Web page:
Now Available: Final Rule for FDAAA 801 and NIH Policy on Clinical Trial Reporting

Myocardial Infarction and Non-contraceptive Estrogen Use

This study has been completed.
Sponsor:
Information provided by:
National Heart, Lung, and Blood Institute (NHLBI)
ClinicalTrials.gov Identifier:
NCT00005185
First received: May 25, 2000
Last updated: May 12, 2016
Last verified: May 2000
  Purpose
To evaluate whether the use of noncontraceptive estrogen influenced the incidence of first myocardial infarction in women.

Condition
Cardiovascular Diseases
Heart Diseases
Myocardial Infarction
Menopause
Postmenopause

Study Type: Observational

Resource links provided by NLM:


Further study details as provided by National Heart, Lung, and Blood Institute (NHLBI):

Study Start Date: April 1986
Study Completion Date: March 1990
Detailed Description:

BACKGROUND:

The use of noncontraceptive estrogens declined after evidence was published that they increase the risk of endometrial cancer. Nonetheless, they are still used commonly and for long periods, especially by hysterectomized women. Use of the drugs has increased recently, perhaps because the drugs have been recommended as prophylaxis against osteoporosis. The drugs are also being promoted for use in conjunction with a progestin, because it is thought that the combination may protect against endometrial cancer. Little is known about the effects of these drug regimens on myocardial infarction risk, and some progestins (in particular the 19-norprogestins) are thought to influence lipid profiles unfavorably. Insofar as myocardial infarction is a major cause of morbidity and mortality in women beyond age 49, an effect of these drugs, either beneficial or adverse, on myocardial infarction risk is of considerable public health importance.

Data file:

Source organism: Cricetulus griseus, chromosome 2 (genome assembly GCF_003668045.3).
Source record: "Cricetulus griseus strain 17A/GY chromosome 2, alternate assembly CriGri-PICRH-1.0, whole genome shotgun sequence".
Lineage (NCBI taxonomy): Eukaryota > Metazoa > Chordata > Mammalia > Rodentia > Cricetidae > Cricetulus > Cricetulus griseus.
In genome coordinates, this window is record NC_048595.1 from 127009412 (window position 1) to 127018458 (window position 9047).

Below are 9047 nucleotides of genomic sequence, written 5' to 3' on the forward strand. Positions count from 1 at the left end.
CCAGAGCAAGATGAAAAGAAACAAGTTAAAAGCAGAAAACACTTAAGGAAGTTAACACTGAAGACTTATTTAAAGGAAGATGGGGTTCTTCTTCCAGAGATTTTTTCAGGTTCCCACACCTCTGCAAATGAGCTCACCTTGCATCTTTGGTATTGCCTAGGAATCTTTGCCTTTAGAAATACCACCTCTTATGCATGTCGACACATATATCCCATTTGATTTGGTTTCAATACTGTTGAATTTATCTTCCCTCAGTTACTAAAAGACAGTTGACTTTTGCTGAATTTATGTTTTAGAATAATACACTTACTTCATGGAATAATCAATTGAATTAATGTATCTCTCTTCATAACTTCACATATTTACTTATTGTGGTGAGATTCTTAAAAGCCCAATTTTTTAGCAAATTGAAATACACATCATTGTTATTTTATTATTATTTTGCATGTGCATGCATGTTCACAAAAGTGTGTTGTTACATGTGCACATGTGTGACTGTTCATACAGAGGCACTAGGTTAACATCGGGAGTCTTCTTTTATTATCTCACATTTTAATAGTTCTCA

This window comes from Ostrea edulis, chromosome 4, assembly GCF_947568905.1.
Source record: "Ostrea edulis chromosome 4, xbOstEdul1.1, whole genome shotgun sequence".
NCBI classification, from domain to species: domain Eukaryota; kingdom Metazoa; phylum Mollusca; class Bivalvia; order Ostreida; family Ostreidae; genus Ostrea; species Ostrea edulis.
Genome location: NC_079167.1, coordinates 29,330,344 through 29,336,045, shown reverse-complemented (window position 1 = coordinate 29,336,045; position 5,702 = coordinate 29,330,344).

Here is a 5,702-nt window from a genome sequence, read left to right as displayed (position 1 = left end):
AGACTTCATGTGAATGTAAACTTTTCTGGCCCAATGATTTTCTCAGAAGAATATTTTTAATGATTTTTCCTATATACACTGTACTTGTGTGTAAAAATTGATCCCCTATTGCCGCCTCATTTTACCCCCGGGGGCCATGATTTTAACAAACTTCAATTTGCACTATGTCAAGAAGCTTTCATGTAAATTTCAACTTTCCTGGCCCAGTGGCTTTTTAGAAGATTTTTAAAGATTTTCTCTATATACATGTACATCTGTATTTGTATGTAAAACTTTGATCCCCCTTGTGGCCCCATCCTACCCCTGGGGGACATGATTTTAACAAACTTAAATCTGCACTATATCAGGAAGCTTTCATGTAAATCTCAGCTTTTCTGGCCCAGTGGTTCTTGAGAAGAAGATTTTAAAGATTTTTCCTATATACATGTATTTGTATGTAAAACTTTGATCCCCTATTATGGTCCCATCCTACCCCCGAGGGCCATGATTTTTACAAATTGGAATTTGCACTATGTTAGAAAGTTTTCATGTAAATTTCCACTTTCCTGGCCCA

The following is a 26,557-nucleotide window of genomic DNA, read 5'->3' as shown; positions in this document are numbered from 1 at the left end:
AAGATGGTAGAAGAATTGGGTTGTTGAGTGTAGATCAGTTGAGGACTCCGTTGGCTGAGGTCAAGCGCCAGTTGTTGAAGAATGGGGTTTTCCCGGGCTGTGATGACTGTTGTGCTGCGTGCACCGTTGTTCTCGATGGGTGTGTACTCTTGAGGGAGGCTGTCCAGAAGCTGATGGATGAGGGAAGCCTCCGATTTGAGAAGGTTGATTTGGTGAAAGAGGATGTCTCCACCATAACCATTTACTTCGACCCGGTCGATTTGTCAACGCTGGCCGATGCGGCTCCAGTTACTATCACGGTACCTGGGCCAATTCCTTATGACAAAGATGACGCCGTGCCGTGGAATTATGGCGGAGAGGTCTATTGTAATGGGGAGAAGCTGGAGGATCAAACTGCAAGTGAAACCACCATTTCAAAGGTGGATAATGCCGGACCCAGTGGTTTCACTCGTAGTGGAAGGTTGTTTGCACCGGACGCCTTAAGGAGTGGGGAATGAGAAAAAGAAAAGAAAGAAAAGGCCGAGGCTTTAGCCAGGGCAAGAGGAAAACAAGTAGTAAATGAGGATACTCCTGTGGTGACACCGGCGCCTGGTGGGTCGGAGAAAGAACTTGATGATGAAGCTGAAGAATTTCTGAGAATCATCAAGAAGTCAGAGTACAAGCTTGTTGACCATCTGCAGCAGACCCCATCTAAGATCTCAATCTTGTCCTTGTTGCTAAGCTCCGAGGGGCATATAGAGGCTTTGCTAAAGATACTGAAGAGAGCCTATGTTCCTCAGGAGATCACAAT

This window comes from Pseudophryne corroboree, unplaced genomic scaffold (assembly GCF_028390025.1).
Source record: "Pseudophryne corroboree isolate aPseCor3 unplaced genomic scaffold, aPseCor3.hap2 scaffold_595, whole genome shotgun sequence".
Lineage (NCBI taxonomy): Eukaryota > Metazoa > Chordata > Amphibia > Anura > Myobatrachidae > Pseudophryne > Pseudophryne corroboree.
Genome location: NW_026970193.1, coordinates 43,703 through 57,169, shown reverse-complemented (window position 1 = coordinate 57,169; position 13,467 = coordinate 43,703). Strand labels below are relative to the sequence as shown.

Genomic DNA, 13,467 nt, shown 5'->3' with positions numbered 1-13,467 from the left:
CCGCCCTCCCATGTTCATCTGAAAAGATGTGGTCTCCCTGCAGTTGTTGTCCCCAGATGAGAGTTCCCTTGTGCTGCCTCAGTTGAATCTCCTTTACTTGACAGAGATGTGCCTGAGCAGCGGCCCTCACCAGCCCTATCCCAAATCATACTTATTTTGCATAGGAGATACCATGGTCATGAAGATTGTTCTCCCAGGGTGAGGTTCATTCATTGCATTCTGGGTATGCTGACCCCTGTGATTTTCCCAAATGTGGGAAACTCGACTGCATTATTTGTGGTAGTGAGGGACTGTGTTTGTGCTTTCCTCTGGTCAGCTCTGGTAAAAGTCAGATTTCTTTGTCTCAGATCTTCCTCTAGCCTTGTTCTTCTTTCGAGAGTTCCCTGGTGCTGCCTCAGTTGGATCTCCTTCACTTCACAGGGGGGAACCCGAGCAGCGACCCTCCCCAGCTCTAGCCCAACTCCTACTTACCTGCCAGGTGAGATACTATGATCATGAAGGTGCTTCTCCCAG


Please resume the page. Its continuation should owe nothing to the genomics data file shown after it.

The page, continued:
DESIGN NARRATIVE:

The design was that of a case-control study. Cases were selected from women admitted for the first episode of myocardial infarction to any of the participating hospitals in the Boston area. For each case, a control was selected from town lists of women living in the same neighborhood as the case and in the same five year age group. Cases were interviewed by telephone after discharge from the hospital, and the corresponding control was interviewed within a week or two of the case interview.

Information was obtained on: the timing and duration of non-contraceptive estrogen use, the names of the preparations and reasons for starting and stopping each episode of use; other drug use particularly oral contraceptives, aspirin, phenylpropanolamine; age at menopause; cigarette smoking; height and weight; histories of previous myocardial infarction, hypertension, pre-eclamptic toxemia, diabetes mellitus, angina pectoris and abnormal serum lipids; reproductive history; alcohol and coffee consumption; personality type based on the Framingham Type A Scale; family history of myocardial infarction; exercise; socioeconomic and life style factors; number of physician visits in last two years and total number of hospital admissions.

The study completion date listed in this record was obtained from the "End Date" entered in the Protocol Registration and Results System (PRS) record.

  Eligibility

Ages Eligible for Study:   up to 100 Years   (Child, Adult, Senior)
Genders Eligible for Study:   Male
Accepts Healthy Volunteers:   No
Criteria
No eligibility criteria
  Contacts and Locations
Choosing to participate in a study is an important personal decision. Talk with your doctor and family members or friends about deciding to join a study. To learn more about this study, you or your doctor may contact the study research staff using the Contacts provided below. For general information, see Learn About Clinical Studies.

No Contacts or Locations Provided
  More Information

Publications:
ClinicalTrials.gov Identifier: NCT00005185     History of Changes
Other Study ID Numbers: 1063  R01HL032174 
Study First Received: May 25, 2000
Last Updated: May 12, 2016
Health Authority: United States: Federal Government

Additional relevant MeSH terms:
Infarction
Cardiovascular Diseases
Heart Diseases
Myocardial Infarction
Ischemia
Pathologic Processes
Necrosis
Myocardial Ischemia
Vascular Diseases

ClinicalTrials.gov processed this record on December 08, 2016